Vegetables in Greece in our opinion have a lot more flavour than here due to their climate & sunshine, so any vegetable based dish is always the best choice.
Zucchini & Aubergine Pancakes/Fritters
These mostly came as a massive plate of almost like tempura veg, but a bit doughier. You need to find something to dip them in, or alternatively nice with a salad.
Baklava and Other Greek Sweets
For anyone who hasn’t had baklava before, it’s literally filo pastry, nuts & syrup – it’s absolutely delicious.
We actually got lucky enough to find an almost entirely vegan Greek sweet shop in Corfu Town called Rose’s Bakery, but we also found accidentally vegan Greek sweets at local bakeries elsewhere too.
The Greek’s seemed to be pretty good with knowing what doesn’t have honey, milk or eggs, so don’t ne afraid to ask. We also found accidentally vegan baklava in mini supermarkets by tourist beaches.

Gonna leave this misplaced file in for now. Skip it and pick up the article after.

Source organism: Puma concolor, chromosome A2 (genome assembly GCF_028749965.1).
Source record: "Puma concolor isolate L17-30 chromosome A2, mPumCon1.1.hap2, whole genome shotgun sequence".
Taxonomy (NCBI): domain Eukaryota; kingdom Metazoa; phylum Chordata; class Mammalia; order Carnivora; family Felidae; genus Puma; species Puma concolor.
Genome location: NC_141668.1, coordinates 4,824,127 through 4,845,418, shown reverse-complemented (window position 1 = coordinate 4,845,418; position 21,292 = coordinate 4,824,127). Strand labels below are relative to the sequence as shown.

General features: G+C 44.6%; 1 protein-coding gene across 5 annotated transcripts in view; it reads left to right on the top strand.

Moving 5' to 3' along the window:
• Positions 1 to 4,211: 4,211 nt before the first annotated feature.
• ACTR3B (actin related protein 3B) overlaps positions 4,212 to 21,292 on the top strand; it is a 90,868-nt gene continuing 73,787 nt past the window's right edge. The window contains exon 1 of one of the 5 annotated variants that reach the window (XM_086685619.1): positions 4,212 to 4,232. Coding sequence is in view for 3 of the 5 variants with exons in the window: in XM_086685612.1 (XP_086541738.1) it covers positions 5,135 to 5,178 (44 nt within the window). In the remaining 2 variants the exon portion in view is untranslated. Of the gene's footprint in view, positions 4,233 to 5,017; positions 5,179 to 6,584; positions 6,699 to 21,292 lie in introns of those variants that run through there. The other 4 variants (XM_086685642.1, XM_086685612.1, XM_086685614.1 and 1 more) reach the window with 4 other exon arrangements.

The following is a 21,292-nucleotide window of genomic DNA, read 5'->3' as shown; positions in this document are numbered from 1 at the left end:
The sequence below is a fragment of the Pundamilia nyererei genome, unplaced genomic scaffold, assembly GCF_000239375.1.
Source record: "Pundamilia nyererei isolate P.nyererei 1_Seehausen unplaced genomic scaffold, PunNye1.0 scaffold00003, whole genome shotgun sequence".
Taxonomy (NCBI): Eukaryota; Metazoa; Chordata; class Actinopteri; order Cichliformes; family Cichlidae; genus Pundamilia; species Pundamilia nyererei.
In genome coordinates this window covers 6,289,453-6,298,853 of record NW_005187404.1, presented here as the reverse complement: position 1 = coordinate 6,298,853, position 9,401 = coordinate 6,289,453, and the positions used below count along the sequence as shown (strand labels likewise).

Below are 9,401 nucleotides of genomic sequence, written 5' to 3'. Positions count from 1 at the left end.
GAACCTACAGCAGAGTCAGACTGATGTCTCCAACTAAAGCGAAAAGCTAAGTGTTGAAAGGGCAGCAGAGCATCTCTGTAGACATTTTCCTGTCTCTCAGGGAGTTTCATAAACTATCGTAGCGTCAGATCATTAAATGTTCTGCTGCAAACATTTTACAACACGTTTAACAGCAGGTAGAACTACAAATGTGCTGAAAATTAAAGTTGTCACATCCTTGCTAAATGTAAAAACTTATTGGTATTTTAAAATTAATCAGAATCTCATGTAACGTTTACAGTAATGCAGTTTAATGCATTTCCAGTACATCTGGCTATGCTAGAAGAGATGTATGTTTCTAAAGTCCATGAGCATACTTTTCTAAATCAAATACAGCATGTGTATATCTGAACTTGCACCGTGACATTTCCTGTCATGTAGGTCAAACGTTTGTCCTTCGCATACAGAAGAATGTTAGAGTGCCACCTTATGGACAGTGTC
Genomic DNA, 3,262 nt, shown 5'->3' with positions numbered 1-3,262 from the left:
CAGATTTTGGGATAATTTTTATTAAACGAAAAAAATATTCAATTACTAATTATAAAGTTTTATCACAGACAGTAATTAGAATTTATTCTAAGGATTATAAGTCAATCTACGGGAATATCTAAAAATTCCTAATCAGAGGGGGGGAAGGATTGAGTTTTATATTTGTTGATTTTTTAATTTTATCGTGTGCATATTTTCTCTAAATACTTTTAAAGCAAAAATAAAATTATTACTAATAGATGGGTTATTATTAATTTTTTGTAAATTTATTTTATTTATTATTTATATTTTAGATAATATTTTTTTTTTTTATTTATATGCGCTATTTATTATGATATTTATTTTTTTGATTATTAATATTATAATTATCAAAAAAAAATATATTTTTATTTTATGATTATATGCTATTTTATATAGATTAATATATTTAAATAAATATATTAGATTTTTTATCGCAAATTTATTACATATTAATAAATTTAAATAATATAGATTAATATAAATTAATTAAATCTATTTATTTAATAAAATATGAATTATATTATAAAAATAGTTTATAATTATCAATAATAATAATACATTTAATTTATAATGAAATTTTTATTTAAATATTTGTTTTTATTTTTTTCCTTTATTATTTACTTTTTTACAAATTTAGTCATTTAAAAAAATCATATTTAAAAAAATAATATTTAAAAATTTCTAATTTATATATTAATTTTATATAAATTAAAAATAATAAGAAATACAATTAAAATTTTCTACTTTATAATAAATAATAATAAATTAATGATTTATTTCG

We saw and ate Greek pancakes twice, and they were fantastic. More like doughnuts that pancakes, as they come in these little deep fried balls. From what we were told, they were just flour, yeast sugar and oil.
Vegan Milk Chocolate, Plant Milk & Cheese
We actually found decent vegan milk chocolate at a number of small island supermarkets: you know the ones that sell cold beer & snacks. The dairy-free chocolate came in two varieties: almond or hazelnut (almond was our favourite).
Plant milk was easy to find everywhere, including mini supermarkets and almost all cafes had almond milk or soya for coffees & teas.
Believe it or not, we found blocks of vegan cheese in the majority of mini supermarkets…but unfortunately no vegan feta (although large supermarkets almost definitely will stock it).
You can watch more of our travels of the UK and the world on our YouTube Channel